The Humyun’s Tomb — located in Delhi, India — is the tomb of Mughal Emperor, Humayun, commissioned by his wife Hamida Begum in1562 AD. The tomb was designed by Mirak Mirza Ghiyath — A Persian Architect. Constructed before The Taj Mahal, the monument houses over 100 Mughal graves.
The complex houses the main tomb of the Emperor Humayun, which encompasses graves of his wife, Hamida Begum along with Dara Shikoh – son the later Emperor Shah Jahan. Some other graves lying in the complex include Farrukhsiyar, Rafi Ul-Darjat, Emperor Jahandar Shah, Rafi Ud-Daulat and Alamgir II.
Humayun Tomb reflects a leap in great Mughal architecture. It also marks the introduction of another first in India – accomplished Charbagh garden, typical of Persian gardens. It reflects a transformation from the fairly modest mausoleum of Babur – the first Mughal Emperor – who introduced Bagh-e Babur (Gardens of Babur) in Kabul (Afghanistan).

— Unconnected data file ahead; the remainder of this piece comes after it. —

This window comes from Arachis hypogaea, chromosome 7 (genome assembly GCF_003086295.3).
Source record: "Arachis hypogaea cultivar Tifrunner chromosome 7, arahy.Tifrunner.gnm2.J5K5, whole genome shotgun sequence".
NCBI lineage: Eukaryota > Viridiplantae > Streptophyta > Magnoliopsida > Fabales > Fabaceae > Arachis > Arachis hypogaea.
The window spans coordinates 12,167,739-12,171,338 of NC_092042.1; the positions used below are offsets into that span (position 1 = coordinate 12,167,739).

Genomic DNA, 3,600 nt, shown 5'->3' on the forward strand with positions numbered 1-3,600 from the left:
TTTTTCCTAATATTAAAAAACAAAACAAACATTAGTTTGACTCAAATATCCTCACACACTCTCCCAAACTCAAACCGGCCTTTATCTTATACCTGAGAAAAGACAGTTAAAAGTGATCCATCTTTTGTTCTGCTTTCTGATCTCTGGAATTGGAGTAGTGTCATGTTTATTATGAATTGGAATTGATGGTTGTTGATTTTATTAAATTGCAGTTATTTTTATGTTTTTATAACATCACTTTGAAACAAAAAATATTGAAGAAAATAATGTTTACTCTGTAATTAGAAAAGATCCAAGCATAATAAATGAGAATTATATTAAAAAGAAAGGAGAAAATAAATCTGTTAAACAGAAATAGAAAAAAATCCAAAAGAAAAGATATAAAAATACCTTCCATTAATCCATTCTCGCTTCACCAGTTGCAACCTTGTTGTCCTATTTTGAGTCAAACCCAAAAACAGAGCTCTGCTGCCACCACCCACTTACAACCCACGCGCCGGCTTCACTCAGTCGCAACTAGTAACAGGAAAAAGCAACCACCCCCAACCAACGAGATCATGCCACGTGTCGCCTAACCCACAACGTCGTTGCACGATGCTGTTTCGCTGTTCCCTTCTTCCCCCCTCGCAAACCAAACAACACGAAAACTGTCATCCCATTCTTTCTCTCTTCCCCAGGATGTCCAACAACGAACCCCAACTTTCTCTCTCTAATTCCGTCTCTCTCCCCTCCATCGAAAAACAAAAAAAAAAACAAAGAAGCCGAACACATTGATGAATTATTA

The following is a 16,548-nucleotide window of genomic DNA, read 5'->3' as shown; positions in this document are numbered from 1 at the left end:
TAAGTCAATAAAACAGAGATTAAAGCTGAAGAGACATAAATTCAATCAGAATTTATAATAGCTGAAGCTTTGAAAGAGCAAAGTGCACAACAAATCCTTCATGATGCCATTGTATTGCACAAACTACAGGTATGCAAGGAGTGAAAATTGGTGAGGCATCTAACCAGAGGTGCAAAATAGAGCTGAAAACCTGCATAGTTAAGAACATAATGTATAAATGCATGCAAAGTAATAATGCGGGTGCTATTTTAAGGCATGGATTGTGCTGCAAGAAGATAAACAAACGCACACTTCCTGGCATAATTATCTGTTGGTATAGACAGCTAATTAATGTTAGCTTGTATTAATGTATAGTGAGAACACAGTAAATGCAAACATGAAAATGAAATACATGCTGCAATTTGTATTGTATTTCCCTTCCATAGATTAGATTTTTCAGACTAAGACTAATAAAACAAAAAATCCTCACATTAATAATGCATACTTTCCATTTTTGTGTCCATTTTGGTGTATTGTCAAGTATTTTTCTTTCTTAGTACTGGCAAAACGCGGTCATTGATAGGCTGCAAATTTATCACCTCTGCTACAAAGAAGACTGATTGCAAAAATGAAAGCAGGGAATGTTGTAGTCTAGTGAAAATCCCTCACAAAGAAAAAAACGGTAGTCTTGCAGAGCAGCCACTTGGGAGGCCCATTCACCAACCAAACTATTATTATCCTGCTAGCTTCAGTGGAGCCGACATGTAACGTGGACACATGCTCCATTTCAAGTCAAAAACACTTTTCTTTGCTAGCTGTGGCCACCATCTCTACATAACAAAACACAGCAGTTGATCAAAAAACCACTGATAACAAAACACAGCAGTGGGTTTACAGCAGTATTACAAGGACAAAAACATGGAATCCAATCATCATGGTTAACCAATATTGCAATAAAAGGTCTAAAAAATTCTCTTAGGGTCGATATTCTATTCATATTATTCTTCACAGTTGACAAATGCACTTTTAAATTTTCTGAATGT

Babur was the first Mughal Emperor to begin the tradition of choosing a paradise garden for burying the dear ones.
A trend that started with tomb of Gur-e Amir — the tomb of his ancestor — and Asia’s conqueror Timur in Samarkand, it flourished to future Mughal architecture of royal mausolea and reached its pinnacle with the absolute masterpiece, the world’s wonder — Taj Mahal, at Agra.
- Mughal Irrigation System: Mughals have most sophisticated garden irrigation system — the canal system
- Canals to irrigate the Garden: Mughals were first to bury the dead in Gardens, Quite amazing no
- Humayun Tomb is first Indian structure to have built with red bricks at such a large scale
- The Pump House: the source, it may be pump system or boring system or something more innovative! Water Supply to the Garden